There is a whole lot of data being compiled in the agriculture space. In agtech circles, the discussion has typically centered around how to process this data to provide farmers with timely, actionable insights. There’s also over who owns the data. But Dale Meyerrose, the retired US Air Force Major General and president of the MeyerRose Group, is asking another important question: what about the cybersecurity threat in agriculture?
Meyerrose was the first President-appointed, Senate-confirmed chief information officer for the Director of National Intelligence (DNI) following three decades of military service where he cultivated a reputation as a cybersecurity pioneer. Meyerrose has now formed his own company offering consulting and executive training for a wide range of business, government, and academic organizations on strategy, business planning, technology, education, and executive development issues.
Meyerrose is slated to speak at the PrecisionAg Vision Conference on the very issue of how cybersecurity impacts our food production system. We caught up with him to chat about the importance of cybersecurity in agriculture and what agtech startups can do to help the effort.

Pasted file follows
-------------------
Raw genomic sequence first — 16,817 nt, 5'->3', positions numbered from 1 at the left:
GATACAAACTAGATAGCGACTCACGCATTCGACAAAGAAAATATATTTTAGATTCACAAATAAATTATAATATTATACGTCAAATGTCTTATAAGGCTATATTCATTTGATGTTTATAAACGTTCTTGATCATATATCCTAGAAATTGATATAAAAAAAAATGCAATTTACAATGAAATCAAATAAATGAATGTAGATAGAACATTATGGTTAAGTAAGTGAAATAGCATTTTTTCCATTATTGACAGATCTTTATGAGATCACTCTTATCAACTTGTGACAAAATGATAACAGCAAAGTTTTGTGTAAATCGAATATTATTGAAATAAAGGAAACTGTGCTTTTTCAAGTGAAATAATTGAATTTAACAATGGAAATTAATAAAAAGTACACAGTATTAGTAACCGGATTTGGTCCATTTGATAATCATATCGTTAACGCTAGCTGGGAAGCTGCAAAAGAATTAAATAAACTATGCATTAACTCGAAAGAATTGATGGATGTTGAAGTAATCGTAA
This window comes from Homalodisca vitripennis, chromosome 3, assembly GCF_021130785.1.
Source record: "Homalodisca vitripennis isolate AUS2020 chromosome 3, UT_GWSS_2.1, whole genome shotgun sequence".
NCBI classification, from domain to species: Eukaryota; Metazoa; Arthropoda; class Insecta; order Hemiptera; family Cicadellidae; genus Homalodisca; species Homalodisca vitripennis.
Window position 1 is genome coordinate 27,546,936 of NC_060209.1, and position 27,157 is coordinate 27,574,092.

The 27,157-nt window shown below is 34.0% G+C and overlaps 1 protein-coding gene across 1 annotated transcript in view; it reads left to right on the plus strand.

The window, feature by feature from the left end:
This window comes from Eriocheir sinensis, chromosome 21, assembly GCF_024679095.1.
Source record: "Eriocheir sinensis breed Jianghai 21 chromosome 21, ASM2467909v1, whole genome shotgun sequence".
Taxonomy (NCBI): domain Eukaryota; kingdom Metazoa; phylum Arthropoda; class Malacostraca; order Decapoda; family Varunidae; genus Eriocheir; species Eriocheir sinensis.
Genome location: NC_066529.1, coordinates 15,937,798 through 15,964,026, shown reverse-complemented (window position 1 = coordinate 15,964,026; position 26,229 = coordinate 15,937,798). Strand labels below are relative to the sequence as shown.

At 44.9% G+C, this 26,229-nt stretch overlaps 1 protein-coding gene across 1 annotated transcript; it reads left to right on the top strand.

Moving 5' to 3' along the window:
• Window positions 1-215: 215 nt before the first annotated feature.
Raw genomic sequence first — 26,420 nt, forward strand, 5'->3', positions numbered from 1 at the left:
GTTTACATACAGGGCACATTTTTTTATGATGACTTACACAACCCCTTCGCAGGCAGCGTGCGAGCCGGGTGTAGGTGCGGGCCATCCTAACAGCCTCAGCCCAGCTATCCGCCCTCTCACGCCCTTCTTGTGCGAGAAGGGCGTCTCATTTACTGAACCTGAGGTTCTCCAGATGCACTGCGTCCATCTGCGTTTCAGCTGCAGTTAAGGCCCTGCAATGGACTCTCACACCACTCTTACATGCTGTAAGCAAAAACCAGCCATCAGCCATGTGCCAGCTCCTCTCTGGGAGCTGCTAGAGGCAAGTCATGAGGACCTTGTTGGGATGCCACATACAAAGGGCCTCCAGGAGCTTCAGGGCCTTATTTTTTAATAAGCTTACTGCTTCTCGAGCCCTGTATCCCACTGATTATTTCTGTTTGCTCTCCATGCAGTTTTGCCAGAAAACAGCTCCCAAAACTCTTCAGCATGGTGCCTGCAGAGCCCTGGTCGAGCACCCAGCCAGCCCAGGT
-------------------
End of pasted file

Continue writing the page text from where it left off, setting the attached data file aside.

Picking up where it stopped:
What cybersecurity challenges do farmers face?
Whenever you use technology to create value, it presents an opportunity for an evil-doer to exploit it for evil purposes. Sometimes we are our own worst enemies. In the cybersecurity business, we are our own worst enemies. Most compromises, data losses, and so on are created by the user’s own behavior. The idea that there are cyber criminals out there who are highly trained and skilled and really smart with computers is more myth than fact. Most cyber security breaches are precipitated through exploiting the behavior of individuals trying to protect their own stuff or by using the individual’s own stuff—social engineering is the primary cause of cyber security issues. The most prevalent challenge is probably some well-meaning soul trying to utilize technology for a benefit, a product, a service, or something like that, who will use it incorrectly. Most cybersecurity breaches are done with a phishing email or from a website.
Cybersecurity in general usually goes with the principal of 80/20. This means that 80 percent of the time cybersecurity issues and basics apply to any sector. The other 20 percent of it is sector-specific. This ends up being the most important 20 percent.